The Biggest Winner

The Biggest Winner

We are smack in the middle of basketball season right now. It’s my favorite sport to watch our kids play, mostly because you don’t have to bring your own chair. You also don’t have to worry if it’s going to rain, be too hot, be too cold…and I’ll tell you, having those bleachers in a warm building…it’s all good.

Currently we have 3 kids playing on 4 different teams. Caroline has transitioned from playing to score keeping…and I didn’t realize how much I’d miss getting to see her play. It takes some planning to coordinate all their schedules, especially with Bill coaching 2 of their teams and assistant coaching the other, but we love every second of watching them play.

The playoffs will be here before we know it and when that comes, it’s games every single night until you lose two games in a row. Double Elimination. Caroline has played in 2 different championship games over the years, and Brittany one.

Carolines first championship game though is the one I’ll never forget. We were playing on the “silver” level meaning we were the second tier of teams. As one parent put it…. “better to be a winner in the silver bracket than a loser in the gold.”

And here’s what happened:

We played against this one team during the regular season. I’m not sure who won or lost because Beth Moore (you know, the real one, who does all the Bible studies!) was there. My mom was there too and after quite the going back and forth session on “is it her, is it not?” we decided to ask….and sure enough, it was her. We have the picture to prove it. She had come to watch her good friend, Kendall Tate, play ball.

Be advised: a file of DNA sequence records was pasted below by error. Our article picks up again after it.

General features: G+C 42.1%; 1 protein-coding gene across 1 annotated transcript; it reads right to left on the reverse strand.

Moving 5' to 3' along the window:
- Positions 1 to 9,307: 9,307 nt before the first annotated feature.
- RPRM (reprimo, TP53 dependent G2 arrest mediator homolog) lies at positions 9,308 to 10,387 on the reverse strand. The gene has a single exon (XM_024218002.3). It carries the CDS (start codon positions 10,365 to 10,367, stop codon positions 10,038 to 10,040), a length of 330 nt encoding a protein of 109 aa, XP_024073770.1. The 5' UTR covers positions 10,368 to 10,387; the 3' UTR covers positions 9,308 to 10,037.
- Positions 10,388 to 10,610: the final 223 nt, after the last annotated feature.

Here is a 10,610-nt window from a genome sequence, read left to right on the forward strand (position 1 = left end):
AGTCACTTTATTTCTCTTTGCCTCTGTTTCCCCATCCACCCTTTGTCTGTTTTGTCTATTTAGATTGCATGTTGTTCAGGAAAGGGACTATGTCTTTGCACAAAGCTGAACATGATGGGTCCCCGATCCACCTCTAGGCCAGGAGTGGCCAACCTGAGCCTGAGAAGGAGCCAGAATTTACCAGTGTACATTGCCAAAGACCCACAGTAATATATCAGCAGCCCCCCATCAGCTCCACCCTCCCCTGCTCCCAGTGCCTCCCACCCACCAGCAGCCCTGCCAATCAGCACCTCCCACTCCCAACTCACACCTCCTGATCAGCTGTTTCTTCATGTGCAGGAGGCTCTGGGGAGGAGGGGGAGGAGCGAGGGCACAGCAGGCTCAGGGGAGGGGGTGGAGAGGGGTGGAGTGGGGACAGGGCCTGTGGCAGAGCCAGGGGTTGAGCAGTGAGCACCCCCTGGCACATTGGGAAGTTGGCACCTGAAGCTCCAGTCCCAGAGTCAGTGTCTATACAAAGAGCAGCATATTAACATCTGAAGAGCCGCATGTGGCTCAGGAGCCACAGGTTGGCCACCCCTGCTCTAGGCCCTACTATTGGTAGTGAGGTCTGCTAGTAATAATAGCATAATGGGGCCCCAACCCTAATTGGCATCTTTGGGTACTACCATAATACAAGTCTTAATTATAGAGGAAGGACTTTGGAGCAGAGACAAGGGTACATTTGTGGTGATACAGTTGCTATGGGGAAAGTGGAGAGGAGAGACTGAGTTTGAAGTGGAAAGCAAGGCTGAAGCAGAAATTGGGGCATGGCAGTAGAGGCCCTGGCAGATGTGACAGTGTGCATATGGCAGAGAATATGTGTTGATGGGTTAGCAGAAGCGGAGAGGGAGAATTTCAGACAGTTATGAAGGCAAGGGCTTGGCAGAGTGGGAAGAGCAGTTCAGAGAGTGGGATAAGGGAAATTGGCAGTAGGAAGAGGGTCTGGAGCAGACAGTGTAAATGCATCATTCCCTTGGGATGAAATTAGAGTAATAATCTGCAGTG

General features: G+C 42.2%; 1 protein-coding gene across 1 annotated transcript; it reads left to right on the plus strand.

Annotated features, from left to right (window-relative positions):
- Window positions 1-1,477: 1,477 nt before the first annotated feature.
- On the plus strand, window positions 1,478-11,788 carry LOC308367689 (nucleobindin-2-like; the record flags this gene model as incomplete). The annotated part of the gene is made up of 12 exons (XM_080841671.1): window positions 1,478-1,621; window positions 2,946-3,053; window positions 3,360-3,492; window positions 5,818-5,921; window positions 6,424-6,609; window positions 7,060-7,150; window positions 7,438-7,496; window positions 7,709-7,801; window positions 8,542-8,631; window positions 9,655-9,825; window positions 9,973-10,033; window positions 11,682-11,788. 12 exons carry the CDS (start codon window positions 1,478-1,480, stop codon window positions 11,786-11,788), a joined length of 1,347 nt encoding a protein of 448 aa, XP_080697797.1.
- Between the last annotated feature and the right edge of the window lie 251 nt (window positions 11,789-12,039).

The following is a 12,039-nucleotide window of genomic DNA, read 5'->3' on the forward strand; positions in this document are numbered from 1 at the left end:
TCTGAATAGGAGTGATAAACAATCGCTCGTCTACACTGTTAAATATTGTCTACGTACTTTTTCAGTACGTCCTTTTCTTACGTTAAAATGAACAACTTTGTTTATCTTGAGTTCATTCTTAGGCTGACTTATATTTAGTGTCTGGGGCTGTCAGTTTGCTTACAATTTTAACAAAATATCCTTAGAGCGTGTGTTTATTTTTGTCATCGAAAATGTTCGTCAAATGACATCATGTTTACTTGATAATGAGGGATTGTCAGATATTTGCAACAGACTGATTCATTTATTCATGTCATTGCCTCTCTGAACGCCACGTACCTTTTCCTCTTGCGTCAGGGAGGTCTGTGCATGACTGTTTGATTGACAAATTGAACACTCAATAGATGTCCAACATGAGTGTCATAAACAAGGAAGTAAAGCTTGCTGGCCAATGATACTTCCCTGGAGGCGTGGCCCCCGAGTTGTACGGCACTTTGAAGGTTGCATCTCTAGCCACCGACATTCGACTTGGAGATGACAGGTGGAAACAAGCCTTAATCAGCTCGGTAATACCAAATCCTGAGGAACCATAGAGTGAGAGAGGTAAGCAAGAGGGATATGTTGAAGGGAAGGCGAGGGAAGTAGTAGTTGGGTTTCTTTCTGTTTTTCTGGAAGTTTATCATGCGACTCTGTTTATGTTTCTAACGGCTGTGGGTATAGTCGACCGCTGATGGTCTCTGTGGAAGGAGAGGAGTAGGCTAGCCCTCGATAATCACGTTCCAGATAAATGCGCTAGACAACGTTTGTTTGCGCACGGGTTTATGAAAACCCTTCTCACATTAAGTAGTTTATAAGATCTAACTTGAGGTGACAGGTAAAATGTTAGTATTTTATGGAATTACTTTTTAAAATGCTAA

Kendall and her sister were on the same team and their dad was the coach. Now I know there are a lot of great basketball coaches, but he has to be one of the best. You see, he played Kendall. Didn’t seem to matter what the score was, he had her on the court. And you should have seen her teammates cheer. No matter what she did, from what I saw, it was all encouragement, all the time. Props to those girls as well.

You see, Kendall has downs syndrome (and I later learned has battled leukemia as well). She wasn’t a great player, but I don’t think anyone had a better time on the court than she did. She’d raise her arms to cheer when her teammates got a basket and she gave it her all on the court.

We met them again in the playoffs but like before, I can’t remember who won. When all was said and done though, it was their team that we would face off against in the final championship game.

And as much as I wanted our team to win, I wanted their team to win more. I wanted them to win as a tribute to that great family who signed Kendall up for basketball, I wanted them to win for that great dad that played her like a champ, I wanted them to win for those sweet girls on her team that patted Kendall on the back and cheered her on. And I also wanted them to win for our girls to see that there are lots of things in life more important than who wins the game.

And win they did. In a nail biting, down to the last second game.

And I cried.

But not because we lost.

But because, on that day, everyone won.

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